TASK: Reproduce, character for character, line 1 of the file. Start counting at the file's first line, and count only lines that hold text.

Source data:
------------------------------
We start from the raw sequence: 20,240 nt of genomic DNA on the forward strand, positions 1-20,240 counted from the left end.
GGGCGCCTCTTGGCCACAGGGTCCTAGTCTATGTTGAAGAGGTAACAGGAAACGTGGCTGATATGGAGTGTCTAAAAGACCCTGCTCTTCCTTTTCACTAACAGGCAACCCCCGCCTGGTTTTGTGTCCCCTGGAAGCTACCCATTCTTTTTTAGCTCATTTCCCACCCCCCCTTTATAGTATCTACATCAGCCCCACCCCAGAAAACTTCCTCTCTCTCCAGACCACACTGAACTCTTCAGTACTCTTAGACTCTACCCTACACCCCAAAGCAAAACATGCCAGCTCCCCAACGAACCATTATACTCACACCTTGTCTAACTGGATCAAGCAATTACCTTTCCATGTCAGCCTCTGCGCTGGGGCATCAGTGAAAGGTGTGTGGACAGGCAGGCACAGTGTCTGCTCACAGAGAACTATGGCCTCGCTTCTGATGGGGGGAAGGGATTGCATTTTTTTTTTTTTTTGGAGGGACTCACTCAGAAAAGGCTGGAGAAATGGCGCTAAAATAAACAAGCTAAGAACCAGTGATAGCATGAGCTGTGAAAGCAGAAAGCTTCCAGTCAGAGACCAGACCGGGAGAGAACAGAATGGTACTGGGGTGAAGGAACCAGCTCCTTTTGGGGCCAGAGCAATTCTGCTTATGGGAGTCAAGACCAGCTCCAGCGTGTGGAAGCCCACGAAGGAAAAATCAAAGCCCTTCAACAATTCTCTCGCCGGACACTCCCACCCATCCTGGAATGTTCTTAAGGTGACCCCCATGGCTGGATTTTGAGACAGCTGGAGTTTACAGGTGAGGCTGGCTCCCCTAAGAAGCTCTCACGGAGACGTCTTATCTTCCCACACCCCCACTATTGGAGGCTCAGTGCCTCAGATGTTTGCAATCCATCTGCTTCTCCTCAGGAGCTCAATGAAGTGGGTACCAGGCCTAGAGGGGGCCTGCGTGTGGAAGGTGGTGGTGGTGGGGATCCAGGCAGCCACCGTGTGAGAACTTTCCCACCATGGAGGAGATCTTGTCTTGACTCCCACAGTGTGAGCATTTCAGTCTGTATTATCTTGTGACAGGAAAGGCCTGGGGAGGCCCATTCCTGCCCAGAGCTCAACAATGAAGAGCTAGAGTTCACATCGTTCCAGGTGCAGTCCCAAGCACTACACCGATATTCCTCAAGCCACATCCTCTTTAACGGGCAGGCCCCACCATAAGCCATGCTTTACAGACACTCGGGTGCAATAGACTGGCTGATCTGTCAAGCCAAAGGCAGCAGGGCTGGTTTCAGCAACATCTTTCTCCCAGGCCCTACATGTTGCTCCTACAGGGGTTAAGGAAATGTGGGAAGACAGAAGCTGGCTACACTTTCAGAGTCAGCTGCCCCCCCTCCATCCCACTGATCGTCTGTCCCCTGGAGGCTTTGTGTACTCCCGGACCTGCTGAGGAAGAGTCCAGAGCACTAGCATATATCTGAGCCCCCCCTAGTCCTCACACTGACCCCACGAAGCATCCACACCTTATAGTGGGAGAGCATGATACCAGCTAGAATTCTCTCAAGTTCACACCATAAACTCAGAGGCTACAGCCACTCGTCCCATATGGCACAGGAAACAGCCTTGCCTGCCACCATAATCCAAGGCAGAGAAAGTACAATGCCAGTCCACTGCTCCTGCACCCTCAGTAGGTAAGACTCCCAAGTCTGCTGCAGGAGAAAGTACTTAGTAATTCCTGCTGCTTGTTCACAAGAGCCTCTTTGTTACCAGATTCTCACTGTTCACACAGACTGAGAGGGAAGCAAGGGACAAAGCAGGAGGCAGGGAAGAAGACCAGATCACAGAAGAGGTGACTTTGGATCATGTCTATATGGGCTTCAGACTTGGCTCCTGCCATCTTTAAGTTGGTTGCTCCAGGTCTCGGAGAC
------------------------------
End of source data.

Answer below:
We start from the raw sequence: 20,240 nt of genomic DNA on the forward strand, positions 1-20,240 counted from the left end.